The purpose of the study was to further understanding and knowledge about the psychosocial needs of non-bereaved adolescent siblings who have a brother or sister with cancer.Design and Methods:
Within a theoretical framework of phenomenology, retrospective narrative interviews were used to collect narrative interview data from 7 now-adult sisters of a sister (n = 4) or brother (n = 3) previously diagnosed with and treated for cancer. Inclusion criteria required participants to have been of adolescent-age (11–18 years) when a sibling was treated for cancer, and who had survived cancer. Data were analyzed using thematic analysis.Results:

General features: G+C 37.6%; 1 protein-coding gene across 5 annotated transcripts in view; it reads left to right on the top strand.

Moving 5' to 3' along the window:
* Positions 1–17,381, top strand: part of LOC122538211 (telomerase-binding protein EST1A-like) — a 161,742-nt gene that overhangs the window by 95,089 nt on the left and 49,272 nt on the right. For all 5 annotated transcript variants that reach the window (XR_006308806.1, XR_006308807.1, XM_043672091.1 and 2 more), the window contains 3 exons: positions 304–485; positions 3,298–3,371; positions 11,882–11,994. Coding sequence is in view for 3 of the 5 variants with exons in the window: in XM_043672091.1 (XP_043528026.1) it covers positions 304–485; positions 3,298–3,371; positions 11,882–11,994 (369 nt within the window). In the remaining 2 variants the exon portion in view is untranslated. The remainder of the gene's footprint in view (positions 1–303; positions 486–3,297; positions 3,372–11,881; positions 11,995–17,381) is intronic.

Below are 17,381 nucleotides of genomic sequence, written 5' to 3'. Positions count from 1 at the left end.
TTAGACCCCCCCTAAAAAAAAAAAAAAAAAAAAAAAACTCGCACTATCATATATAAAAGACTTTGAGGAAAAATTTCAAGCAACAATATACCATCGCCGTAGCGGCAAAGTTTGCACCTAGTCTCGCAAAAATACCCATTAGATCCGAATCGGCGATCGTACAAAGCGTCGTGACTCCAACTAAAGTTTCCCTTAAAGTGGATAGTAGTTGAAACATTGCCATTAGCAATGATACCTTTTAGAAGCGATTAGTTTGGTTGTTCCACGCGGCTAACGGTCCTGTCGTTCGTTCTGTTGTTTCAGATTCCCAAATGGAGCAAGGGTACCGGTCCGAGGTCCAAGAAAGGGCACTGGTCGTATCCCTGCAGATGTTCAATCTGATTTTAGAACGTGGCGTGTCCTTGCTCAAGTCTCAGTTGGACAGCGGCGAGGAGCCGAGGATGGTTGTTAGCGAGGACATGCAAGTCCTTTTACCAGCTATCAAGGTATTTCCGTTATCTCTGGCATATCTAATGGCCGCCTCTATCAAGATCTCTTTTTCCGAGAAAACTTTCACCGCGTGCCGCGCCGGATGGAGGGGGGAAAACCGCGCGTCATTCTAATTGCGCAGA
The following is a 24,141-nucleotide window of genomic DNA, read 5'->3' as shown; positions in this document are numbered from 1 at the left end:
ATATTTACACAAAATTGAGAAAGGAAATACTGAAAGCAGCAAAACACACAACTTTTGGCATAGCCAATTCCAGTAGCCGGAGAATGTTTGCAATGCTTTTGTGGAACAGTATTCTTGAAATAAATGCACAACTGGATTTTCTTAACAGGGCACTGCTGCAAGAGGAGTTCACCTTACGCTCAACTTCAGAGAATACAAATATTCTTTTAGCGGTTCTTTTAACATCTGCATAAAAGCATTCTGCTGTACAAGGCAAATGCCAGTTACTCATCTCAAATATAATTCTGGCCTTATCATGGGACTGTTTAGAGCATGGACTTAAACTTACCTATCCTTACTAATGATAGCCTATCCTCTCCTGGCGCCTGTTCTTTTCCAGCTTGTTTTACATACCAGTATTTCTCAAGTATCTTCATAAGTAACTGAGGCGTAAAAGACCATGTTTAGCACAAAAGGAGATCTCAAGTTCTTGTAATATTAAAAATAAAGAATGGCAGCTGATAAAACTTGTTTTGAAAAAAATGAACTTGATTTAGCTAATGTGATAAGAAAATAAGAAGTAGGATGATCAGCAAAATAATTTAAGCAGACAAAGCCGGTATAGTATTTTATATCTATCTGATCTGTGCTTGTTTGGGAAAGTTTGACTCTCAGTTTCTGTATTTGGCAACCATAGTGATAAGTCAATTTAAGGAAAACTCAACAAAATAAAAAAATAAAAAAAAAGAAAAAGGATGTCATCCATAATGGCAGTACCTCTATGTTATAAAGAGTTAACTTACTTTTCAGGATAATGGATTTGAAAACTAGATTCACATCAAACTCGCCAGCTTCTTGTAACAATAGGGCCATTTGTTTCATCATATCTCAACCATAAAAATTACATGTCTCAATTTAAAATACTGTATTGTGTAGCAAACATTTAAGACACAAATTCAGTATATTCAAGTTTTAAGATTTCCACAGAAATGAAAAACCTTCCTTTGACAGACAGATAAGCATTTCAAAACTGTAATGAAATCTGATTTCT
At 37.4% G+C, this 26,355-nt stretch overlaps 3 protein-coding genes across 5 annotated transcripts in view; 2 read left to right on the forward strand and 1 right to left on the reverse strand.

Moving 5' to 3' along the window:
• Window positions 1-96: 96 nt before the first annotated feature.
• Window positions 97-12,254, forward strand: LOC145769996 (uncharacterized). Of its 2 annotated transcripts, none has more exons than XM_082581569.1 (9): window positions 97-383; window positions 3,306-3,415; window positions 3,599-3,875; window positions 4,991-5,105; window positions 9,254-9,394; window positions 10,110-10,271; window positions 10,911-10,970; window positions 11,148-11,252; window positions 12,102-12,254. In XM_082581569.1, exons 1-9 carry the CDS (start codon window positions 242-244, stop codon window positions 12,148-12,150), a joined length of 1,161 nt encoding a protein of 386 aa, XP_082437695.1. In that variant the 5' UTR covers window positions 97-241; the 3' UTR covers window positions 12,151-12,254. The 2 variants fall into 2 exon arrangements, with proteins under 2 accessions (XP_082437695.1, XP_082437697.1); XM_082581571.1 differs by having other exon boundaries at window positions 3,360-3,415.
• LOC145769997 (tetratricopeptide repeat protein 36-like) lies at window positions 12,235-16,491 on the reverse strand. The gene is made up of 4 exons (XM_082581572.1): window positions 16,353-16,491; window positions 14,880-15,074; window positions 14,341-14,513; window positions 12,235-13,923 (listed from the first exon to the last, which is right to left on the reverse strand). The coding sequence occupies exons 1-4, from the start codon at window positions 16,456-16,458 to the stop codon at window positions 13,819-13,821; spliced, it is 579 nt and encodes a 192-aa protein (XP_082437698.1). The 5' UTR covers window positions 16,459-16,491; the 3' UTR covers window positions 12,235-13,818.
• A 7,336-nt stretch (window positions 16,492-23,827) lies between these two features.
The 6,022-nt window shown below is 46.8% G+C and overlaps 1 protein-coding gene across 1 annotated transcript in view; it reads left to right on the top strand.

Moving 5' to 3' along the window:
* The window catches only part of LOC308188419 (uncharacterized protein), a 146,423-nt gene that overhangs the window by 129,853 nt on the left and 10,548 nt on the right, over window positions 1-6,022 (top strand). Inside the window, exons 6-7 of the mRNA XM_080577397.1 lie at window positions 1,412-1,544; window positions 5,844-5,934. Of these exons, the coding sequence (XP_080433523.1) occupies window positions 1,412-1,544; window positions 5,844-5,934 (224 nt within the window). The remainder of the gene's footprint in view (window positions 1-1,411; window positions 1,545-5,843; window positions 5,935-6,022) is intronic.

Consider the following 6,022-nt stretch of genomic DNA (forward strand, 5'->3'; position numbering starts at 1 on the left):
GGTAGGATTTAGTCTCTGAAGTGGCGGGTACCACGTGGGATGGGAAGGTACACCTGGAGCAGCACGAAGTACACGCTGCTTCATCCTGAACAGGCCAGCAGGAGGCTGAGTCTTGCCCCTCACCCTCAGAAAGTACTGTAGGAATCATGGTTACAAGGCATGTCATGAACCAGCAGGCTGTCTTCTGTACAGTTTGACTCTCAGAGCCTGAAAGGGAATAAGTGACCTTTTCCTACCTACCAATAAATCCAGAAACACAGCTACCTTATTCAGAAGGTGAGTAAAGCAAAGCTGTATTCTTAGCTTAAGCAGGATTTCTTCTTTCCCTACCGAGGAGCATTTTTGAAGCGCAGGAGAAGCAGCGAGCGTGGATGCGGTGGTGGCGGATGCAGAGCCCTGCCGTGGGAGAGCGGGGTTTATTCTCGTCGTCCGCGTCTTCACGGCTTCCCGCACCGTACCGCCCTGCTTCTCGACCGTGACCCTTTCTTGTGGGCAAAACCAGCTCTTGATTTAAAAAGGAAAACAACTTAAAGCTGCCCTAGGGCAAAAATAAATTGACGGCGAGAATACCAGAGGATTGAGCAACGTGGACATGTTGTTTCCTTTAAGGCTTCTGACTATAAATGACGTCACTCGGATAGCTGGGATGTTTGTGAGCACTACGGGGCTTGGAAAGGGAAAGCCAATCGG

Eight need-based themes were identified. The needs for being a kid and for family humor, laughter, and light-heartedness, appear new to the existing literature's considerations of the needs of adolescent-aged well-siblings of children and youth with cancer.Conclusion:
Findings extend the current literature by providing a different perspective of the needs of well-siblings during the cancer experience as specifically related to adolescent-aged well-siblings.Practice implications:
It is important to separately recognize, understand, and support adolescent-aged well-siblings' needs during the cancer experience. It may also be useful for professionals to encourage and support the positive role of humor within families of children and youth receiving treatment for cancer. Follow-up support even years later may be helpful for well-siblings, including non-bereaved siblings.